Google has added yet another startup to its portfolio with the acquisition of enterprise mobile device management company Divide. The financial details of the deal were not disclosed.
"The company was founded with a simple mission: Give people the best mobile experience at work. As part of the Android team, we’re excited to continue developer solutions that our users love”, posted Divide on its website after the announcement.
Today, more and more companies are allowing their employees to connect their personal smart devices to the enterprise network. While the practice, also known as Bring Your Own Device (BYOD), is pro-employee, it also raises security concerns that in the case of Android devices could be particularly challenging because they are manufactured by different hardware vendors.
To cater to the problem, the startup, formerly called Enterproid, developed an app that divides an Android device into personal space and corporate space, helping maintain a balance between the security of the company's sensitive data and privacy and freedom of employees.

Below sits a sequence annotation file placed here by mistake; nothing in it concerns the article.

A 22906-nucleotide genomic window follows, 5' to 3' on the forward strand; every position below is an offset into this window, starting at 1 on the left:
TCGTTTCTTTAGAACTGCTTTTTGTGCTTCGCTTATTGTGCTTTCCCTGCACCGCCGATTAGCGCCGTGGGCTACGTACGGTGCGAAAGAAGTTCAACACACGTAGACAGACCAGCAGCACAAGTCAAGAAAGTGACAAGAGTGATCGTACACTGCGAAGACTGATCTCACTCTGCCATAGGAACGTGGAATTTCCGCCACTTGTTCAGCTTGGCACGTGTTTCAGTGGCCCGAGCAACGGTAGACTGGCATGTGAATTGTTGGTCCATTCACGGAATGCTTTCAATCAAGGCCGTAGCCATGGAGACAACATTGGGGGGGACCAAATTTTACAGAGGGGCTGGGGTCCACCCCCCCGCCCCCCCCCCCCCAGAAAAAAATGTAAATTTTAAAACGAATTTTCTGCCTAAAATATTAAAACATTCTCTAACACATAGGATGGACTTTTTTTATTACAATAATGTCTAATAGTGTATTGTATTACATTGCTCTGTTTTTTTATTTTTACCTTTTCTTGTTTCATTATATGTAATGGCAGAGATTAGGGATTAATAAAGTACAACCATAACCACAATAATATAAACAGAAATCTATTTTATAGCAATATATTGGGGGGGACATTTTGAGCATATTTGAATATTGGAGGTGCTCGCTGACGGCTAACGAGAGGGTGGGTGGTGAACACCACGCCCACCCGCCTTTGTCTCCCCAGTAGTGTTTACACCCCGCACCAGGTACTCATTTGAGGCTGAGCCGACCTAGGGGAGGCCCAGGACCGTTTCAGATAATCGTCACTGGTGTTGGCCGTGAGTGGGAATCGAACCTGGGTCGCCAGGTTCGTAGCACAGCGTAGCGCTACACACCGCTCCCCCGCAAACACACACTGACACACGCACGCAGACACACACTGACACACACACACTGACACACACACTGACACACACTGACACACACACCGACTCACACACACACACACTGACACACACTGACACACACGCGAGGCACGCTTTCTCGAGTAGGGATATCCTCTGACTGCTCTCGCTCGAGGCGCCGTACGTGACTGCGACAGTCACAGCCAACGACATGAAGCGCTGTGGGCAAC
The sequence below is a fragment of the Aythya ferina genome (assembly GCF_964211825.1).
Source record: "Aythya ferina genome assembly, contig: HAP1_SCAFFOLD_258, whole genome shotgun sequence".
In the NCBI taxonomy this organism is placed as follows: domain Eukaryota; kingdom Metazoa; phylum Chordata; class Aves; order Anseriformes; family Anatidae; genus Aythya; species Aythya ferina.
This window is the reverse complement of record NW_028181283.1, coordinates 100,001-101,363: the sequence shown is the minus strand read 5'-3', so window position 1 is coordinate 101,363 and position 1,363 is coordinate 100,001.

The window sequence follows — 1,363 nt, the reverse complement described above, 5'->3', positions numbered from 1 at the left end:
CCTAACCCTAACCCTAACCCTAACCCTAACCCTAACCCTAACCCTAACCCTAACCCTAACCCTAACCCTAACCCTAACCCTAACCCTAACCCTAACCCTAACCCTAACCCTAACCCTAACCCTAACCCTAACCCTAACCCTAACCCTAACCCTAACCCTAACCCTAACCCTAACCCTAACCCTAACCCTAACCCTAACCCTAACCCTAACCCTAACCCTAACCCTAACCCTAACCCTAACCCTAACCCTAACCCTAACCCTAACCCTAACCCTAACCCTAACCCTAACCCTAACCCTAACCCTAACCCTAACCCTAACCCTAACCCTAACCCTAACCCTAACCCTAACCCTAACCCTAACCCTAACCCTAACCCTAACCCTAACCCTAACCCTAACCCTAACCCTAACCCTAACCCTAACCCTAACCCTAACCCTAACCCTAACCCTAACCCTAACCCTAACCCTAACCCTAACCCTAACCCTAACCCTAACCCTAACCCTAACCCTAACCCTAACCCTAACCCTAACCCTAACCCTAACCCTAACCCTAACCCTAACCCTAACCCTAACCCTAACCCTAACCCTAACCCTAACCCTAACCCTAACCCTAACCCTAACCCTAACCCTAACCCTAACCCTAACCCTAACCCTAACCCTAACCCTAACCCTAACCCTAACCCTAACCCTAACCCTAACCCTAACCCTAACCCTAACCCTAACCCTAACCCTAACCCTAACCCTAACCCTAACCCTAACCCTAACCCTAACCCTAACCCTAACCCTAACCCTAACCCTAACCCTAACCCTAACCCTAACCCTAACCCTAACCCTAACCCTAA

The app syncs with Google Apps, Exchange ActiveSync, and Lotus Notes. In order to get work done, all you have to do is simply input your password to access the workspace. While the startup's employees will join Google's Android team, the app will stay alive.
Based in New York, Divide was founded four years ago by former Morgan Stanley executives: David Zhu, Alexander Trewby and Andrew Toy. The company had raised about $25 million in funding since its launch. Its investors include Google Ventures, Comcast Ventures, Qualcomm Ventures, Globespan Capital Partners and Harmony Partners.
Backed by Google senior vice-president Sundar Pichai, the move hints at search giant’s growing interest in the enterprise market, which was once dominated by the now fading leader BlackBerry.
Image credit: Droid Life